ACEP Calls for Halt to ED Boarding

Cheryl Clark, for HealthLeaders Media , October 4, 2010

At Albany Medical College in New York, the length of stay dropped in half, said Daniel Pauze, MD. "It shows that we can get patients out of the ER and into inpatient beds if hospital leadership demands it. It's good for both patient safety and the hospital's bottom line when you stop people walking out the door without treatment."

Door-to-balloon times for heart attack patients also improved, another study showed, when the frequency of hospital boarding is reported to a hospital's governing boards.  That's significant in light of a Health Affairs report in 2008 showing that wait times for heart attack patients increased by 150% from 1997 to 2004, and that 25% of heart attack patients waited nearly an hour before seeing a doctor.

Emergency room visits in the U.S. increased to nearly 124 million in 2008, up from nearly 117 million in 2007, according to the Centers for Disease Control and Prevention.

See also:

AUDIO: Strategies to Manage ED Arrivals

A Night At the ER

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3 comments on "ACEP Calls for Halt to ED Boarding"

michele (7/20/2011 at 10:48 AM)
I agree with James. We got people coming in for pregnancy tests, for stubbed toes, for ear infections, seasonal allergies and that was just yesterday. In 12 hours I saw 3 patients who needed an emergency room the rest were clinic patients. The best is when the pt tries to do the right thing and the clinic or their PCP office sends them into the ED for "faster test results". Really it is out of control.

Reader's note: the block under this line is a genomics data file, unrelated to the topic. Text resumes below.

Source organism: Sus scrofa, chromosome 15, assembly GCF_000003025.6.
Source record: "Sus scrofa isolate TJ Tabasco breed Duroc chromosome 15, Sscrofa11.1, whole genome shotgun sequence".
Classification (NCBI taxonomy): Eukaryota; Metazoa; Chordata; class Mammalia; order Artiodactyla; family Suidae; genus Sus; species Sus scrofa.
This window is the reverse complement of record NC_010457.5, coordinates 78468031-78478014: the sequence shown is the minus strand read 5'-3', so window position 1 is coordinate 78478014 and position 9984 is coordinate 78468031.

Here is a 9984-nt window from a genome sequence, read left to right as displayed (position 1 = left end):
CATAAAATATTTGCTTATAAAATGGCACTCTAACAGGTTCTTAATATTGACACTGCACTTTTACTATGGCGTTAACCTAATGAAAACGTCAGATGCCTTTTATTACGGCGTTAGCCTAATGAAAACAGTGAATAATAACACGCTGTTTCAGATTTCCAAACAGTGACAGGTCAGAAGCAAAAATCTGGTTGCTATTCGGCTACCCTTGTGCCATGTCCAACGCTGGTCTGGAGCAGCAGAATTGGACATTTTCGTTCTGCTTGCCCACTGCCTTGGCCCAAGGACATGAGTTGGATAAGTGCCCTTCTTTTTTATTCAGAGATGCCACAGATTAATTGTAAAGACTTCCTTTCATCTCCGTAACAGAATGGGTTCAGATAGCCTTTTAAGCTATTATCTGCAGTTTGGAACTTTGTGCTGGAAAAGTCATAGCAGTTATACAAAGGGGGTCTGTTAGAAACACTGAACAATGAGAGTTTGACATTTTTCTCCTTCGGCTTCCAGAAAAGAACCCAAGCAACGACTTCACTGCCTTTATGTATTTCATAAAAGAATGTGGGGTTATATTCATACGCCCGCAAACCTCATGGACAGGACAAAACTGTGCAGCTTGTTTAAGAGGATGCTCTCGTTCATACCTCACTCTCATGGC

James (10/6/2010 at 3:52 PM)
I don't suppose any of these rocket scientists have determined that the reason people are leaving the ED without being seen is because their condition doesn't justify an ED visit. What nobody wants to address is the elephant in the room called EMTLA. Change that and then ED's can return to their primary role. Which is addressing emergencys instead of being a 24 hour walk in clinic.

bob (10/4/2010 at 10:25 AM)
Many years ago, we solved this problem at a large teaching hospital with a very high occupancy rate. We did an analysis of emergency department patients requiring admission, and worked out a system in the admissions office to control the number of admissions of non-urgent in-patients each day so that beds would be available for the emergency cases. We found that we could do this without having to keep beds open on very many days when the predicted number of emergency admissions was less than estimated. We overcame opposition to this innovation of some of the surgical staff by allowing each member of the medical staff to admit no more than three non-urgent cases annually without question. This made all the difference in cooperation from the medical staff! The limitation on the number of non-urgent cases led to a great deal of voluntary innovation in medical staff management of their non-urgent cases and operating room scheduling: much more attention to prompt discharge of their in-patients; greater use of our ambulatory surgical facility; even getting us involved in improving quality at the other hospitals they were using!




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